Rome officially became Christian in 313 CE, but the transition from a pagan society to a Christian society was not an entirely smooth one. Customs, traditions and beliefs were amalgamated into the new Christian society. Rome was not a stranger to fusing different beliefs and traditions: examples such as the worship of Sulis Minerva at Bath (a combination of the Roman goddess Minerva and the local goddess Sulis) shows that beliefs were flexible within Roman society, and the transition of Saturnalia into Christmas furthers this idea.
There is evidence that Saturnalia as a festival was celebrated for around a century after the conversion of Rome to Christianity. The religious aspects of the festival honouring Saturn appear to have been gradually lost, instead becoming a popular festival designed to bring happiness in the bleak winter season. The connection with mid-winter and the birth of Jesus Christ wasn’t made until the 2nd century CE, and the first known celebration of Christmas celebrating the birth of Christ is from 354 CE. Jesus’ actual date of birth is unknown, and scholars have estimated that he could have been born in June or perhaps around the spring equinox. Regardless, there is no evidence that the widely celebrated date of Christmas was his actual date of birth. The date of December 25th specifically likely comes from the Roman festival of dies natalis solis invicti (‘day of the birth of the unconquered sun’), a festival specifically celebrating the birth of the sun. This festival was more specifically religious than the general merriment of Saturnalia, and it is noted that Constantine, the first Christian emperor, was brought up in the cult of the Sun, so it is possible that the date of Christmas was designed to replace this festival specifically rather than the more ambiguous dates of Saturnalia.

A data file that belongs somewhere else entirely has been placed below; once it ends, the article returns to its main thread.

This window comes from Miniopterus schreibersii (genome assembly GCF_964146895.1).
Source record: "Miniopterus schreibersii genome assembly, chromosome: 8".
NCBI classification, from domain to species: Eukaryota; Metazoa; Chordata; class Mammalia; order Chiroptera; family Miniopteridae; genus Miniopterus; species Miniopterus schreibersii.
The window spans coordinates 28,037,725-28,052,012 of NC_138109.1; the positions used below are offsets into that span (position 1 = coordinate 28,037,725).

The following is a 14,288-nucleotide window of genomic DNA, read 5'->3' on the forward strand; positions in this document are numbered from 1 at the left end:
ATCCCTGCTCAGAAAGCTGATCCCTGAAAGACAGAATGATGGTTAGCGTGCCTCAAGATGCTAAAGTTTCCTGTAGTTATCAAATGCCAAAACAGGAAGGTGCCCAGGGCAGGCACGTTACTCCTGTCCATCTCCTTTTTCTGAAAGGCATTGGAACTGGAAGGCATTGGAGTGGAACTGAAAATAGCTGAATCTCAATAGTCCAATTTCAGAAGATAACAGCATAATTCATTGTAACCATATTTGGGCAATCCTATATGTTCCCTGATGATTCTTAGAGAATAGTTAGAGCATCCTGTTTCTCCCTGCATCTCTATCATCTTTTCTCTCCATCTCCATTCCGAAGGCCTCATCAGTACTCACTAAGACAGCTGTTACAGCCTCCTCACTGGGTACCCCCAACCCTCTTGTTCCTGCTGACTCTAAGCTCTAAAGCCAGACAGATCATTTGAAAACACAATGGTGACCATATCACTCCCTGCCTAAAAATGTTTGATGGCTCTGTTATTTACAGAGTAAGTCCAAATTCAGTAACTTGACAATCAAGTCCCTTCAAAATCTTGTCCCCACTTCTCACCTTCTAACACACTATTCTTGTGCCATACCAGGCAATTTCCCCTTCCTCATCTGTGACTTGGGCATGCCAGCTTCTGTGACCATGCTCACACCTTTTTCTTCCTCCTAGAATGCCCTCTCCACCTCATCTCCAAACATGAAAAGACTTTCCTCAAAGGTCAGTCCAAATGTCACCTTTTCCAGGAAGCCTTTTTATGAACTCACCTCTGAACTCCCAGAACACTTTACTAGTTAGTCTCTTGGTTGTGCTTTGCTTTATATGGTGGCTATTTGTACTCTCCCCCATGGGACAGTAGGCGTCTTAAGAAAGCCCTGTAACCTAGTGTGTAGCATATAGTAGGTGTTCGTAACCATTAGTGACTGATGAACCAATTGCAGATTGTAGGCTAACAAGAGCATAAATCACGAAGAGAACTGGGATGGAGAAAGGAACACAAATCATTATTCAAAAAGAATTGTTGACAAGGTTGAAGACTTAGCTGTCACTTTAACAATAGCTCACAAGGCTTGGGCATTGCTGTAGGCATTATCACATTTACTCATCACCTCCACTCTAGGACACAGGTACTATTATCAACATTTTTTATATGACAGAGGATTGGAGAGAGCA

The Catholic Church does not like to associate itself with pagan influences; after all, Christians faced persecution from the polytheistic Roman society for many years. However, it is likely that Christmas traditions and customs do stem from the pagan festival of Saturnalia, even if it is circumstantial, as Christianity became the dominant religion in Rome and overtook the previous pagan traditions. Winter festivals are common around the world, and it makes sense that Saturnalia would have direct influences over the new festival of Christmas in the shifting landscape of the late Roman empire. Gift-giving, feasting and a hearty celebration in December could describe either Saturnalia or Christmas, but Christmas has evolved even further from its pagan roots and even its deeply Christian ties to become a time of joy around the world as families come together and celebrate the year that has passed. Saturnalia did not become Christmas in a linear way, but its influence lingers on.
Written by Mansi Dhokia